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Behind the Beautiful Forevers

Megan Robb

ShameKatherine Boo
Behind the Beautiful Forevers: Life, Death, and Hope in a Mumbai Slum
Forthcoming in the UK from Portobello Books Ltd, 2012
288 pages
ISBN 978-1846274497


Behind the Beautiful Forevers is a shining, disturbing testament to the lives of individuals living in anonymous desperation. Katherine Boo’s excellent book records the quotidian existence of the inhabitants of Annawadi — a small slum near Bombay’s luxury airports — in intimate and often loving detail. She captures the spirit of a world where people dream of seeing a part of themselves endure beyond death: keeping the pieces of paper that prove ownership of their possessions like treasures in dirty plastic bags, defending them from destruction by rain and rot.

The book is meticulously researched and demonstrates acute insight into the culture and languages of India. Boo provides readers with a feast of detail. We know that the Husains eat Parle-G biscuits: the cheapest available at one rupee for a small pack. The dark-skinned thief, Kalu, loves to imitate Deepika Chopra in the Bollywood music, Om Shanti Om – a film in which a beautiful woman comes back to life to seek revenge for her unjust murder. Elsewhere in Behind the Beautiful Forevers, two tears fall down the face of Prakash, the most educated student in Annawadi, as he struggles to prepare for his final exams. These tiny observations combine to illustrate the cultural and existential structures of the Annawadians’ lives. In an author’s note, Katherine Boo professes her desire to seek out “the infrastructure of opportunity in this society”: the news isn’t good.

Both the desire for permanence and the importance of memory emerge as repeated themes within the book. Sitting under roofs constructed of tarpaulin and plastic sheets, protected by cardboard walls – for the inhabitants of the slum Annawadi, permanence unsurprisingly seems like a promise of respect and security. The Husains, a Muslim family “the size of a cricket team”, dream of a permanent house in the suburbs; the age of the garbage sorter, Abdul, remains an unfixed mystery from the first page to the last – he could be sixteen, or nineteen, nobody knows. Yet Annawadians, like most people, want to rise above their own lives, and to be remembered: they want to know that they have made a mark on the world, beyond the mutability that these vignettes consistently suggest. Perhaps that is why they spoke to Boo.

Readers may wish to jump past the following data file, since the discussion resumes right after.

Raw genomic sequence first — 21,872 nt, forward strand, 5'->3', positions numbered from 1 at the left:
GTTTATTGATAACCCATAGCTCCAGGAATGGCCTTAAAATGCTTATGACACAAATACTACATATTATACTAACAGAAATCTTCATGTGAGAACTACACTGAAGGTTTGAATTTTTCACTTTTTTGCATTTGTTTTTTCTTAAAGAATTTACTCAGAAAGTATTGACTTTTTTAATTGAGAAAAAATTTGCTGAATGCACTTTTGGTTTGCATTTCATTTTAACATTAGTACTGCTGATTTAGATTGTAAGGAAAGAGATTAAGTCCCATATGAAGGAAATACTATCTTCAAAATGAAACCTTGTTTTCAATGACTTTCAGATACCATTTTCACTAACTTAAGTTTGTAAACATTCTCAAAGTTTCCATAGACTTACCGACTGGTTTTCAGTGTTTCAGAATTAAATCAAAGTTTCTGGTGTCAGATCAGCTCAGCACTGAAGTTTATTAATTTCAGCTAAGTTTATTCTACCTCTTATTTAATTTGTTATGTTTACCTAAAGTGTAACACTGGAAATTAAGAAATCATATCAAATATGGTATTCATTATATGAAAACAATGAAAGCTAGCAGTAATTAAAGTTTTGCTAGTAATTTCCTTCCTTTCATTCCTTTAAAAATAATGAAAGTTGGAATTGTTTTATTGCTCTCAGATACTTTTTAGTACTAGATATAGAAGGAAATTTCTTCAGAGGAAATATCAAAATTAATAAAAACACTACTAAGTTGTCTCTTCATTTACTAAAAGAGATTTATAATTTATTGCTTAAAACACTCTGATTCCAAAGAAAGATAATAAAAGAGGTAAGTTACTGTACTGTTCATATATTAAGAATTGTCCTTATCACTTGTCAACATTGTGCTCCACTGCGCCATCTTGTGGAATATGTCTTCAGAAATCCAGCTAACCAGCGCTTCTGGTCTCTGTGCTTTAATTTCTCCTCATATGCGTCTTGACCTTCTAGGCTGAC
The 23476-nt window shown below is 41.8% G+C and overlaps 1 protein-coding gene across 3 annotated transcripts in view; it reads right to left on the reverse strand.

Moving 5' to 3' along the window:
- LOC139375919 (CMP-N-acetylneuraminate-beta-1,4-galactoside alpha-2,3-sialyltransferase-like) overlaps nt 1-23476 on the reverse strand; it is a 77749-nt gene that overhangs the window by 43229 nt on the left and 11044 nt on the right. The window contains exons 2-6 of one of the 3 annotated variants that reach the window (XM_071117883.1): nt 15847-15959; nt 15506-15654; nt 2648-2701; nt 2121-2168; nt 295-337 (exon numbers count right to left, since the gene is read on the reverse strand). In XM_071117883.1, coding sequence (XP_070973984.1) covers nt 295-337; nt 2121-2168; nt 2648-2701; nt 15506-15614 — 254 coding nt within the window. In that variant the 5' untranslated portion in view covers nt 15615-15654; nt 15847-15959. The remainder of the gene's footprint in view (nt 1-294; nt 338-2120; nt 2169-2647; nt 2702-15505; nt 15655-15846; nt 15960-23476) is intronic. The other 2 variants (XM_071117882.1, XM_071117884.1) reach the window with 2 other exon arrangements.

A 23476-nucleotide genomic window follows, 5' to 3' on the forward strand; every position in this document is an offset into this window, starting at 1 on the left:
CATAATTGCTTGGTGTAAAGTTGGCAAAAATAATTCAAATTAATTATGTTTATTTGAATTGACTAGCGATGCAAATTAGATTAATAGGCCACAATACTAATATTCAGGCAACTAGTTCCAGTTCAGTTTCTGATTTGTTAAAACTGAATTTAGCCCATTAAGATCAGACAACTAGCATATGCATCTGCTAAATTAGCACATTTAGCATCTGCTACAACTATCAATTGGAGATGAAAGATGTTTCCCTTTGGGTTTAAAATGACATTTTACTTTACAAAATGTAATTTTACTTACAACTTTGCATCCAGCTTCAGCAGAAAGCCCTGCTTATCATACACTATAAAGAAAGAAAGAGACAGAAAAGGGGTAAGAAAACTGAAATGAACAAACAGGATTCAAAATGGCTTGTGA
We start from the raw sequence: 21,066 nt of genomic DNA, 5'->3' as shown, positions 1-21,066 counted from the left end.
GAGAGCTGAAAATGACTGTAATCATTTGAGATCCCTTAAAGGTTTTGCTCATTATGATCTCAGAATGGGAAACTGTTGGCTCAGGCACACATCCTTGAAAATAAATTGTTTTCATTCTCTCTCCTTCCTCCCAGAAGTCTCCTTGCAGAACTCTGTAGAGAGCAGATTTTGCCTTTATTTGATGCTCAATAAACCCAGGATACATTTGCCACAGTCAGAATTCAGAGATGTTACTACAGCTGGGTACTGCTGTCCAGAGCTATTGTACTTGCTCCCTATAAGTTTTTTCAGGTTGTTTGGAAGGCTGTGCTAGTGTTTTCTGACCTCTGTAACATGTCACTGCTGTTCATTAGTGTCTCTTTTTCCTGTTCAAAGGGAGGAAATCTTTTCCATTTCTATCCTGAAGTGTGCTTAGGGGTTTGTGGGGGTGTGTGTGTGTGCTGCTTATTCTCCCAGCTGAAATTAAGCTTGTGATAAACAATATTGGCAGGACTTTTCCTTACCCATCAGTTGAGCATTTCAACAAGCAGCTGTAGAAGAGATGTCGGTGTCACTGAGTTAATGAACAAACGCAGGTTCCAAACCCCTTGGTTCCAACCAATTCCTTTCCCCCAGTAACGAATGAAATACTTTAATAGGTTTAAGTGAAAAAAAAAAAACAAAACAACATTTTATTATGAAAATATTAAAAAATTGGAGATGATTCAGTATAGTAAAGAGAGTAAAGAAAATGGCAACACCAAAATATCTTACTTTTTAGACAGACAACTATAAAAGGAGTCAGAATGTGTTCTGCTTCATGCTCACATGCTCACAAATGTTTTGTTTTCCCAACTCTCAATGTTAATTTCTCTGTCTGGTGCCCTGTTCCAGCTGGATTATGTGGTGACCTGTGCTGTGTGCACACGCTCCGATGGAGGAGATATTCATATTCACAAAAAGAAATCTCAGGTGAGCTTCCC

The power of the narrative derives in part from what the book lacks: a solution. There are no recommendations, no policy points beyond the insistence that readers pay attention. Instead of disregarding the Annawadians’ capacity for morality, or canonising them as martyrs to the cause of globalization, Boo invites readers to admire the attempt to live in a world where the odds are impossible. It should be no surprise that the poor of Annawadi are human – but it is surprising, nonetheless. In a public sphere that tends toward dichotomy in its attempt either to hail the poor as virtuous or to condemn them as damaged beyond repair, the book is at its most poignant (and most ferociously committed) when it seeks to understand and memorialize the irresolvable complexities of the Annawadians.

In an interview with the New York Times, Boo insisted that she intended no criticism of the Indian government, yet the book feels suffused with indictment. Policemen ask for bribes even more than Annawadians offer to pay them, which is often. The government system – its institutions intended for the assistance of the poor – is badly broken. “Social workers” and slumlords fluently transfer funds intended for social service projects into their own pockets.

The only character missing in the book is Boo herself. It is abundantly clear that Behind the Beautiful Forevers is about the experience of Annawadians, who almost seem to live and breathe in its pages. The book is a mirror reflecting a reality so harsh that I found myself looking for cracks in the story – for ways to deny its power. But the strength of the book lies in the inevitable conclusion: the story is true. It is a story of horrible circumstances, futile hope, and contradictory, beautiful people. Its truth is the book’s only argument.

Megan Robb is reading for a DPhil in Oriental Studies at Wolfson College, Oxford.